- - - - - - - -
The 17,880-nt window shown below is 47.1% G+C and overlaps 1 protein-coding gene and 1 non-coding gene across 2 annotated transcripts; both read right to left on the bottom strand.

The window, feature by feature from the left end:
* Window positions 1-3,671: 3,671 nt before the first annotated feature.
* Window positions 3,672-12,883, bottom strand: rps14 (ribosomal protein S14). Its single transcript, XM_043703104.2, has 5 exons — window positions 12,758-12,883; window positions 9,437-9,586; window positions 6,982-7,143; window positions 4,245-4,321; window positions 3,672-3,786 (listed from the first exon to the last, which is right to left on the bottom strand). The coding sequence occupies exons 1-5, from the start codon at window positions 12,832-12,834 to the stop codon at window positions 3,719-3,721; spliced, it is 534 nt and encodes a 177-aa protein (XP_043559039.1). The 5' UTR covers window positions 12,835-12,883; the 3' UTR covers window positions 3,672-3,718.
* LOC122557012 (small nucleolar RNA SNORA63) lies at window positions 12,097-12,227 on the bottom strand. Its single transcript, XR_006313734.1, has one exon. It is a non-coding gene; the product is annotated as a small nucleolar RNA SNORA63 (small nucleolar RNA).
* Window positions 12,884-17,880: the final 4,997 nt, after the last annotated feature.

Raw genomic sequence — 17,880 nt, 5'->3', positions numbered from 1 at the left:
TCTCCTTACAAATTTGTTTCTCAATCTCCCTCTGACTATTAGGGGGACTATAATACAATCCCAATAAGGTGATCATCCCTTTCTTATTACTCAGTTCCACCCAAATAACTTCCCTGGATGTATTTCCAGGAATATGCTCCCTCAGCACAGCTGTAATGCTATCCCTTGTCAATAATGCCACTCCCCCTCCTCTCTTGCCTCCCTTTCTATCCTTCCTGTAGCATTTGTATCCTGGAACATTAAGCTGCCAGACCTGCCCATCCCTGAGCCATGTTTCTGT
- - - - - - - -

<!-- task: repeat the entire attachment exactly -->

The 17,880-nt window shown below is 47.1% G+C and overlaps 1 protein-coding gene and 1 non-coding gene across 2 annotated transcripts; both read right to left on the bottom strand.

The window, feature by feature from the left end:
* Window positions 1-3,671: 3,671 nt before the first annotated feature.
* Window positions 3,672-12,883, bottom strand: rps14 (ribosomal protein S14). Its single transcript, XM_043703104.2, has 5 exons — window positions 12,758-12,883; window positions 9,437-9,586; window positions 6,982-7,143; window positions 4,245-4,321; window positions 3,672-3,786 (listed from the first exon to the last, which is right to left on the bottom strand). The coding sequence occupies exons 1-5, from the start codon at window positions 12,832-12,834 to the stop codon at window positions 3,719-3,721; spliced, it is 534 nt and encodes a 177-aa protein (XP_043559039.1). The 5' UTR covers window positions 12,835-12,883; the 3' UTR covers window positions 3,672-3,718.
* LOC122557012 (small nucleolar RNA SNORA63) lies at window positions 12,097-12,227 on the bottom strand. Its single transcript, XR_006313734.1, has one exon. It is a non-coding gene; the product is annotated as a small nucleolar RNA SNORA63 (small nucleolar RNA).
* Window positions 12,884-17,880: the final 4,997 nt, after the last annotated feature.

Raw genomic sequence — 17,880 nt, 5'->3', positions numbered from 1 at the left:
TCTCCTTACAAATTTGTTTCTCAATCTCCCTCTGACTATTAGGGGGACTATAATACAATCCCAATAAGGTGATCATCCCTTTCTTATTACTCAGTTCCACCCAAATAACTTCCCTGGATGTATTTCCAGGAATATGCTCCCTCAGCACAGCTGTAATGCTATCCCTTGTCAATAATGCCACTCCCCCTCCTCTCTTGCCTCCCTTTCTATCCTTCCTGTAGCATTTGTATCCTGGAACATTAAGCTGCCAGACCTGCCCATCCCTGAGCCATGTTTCTGT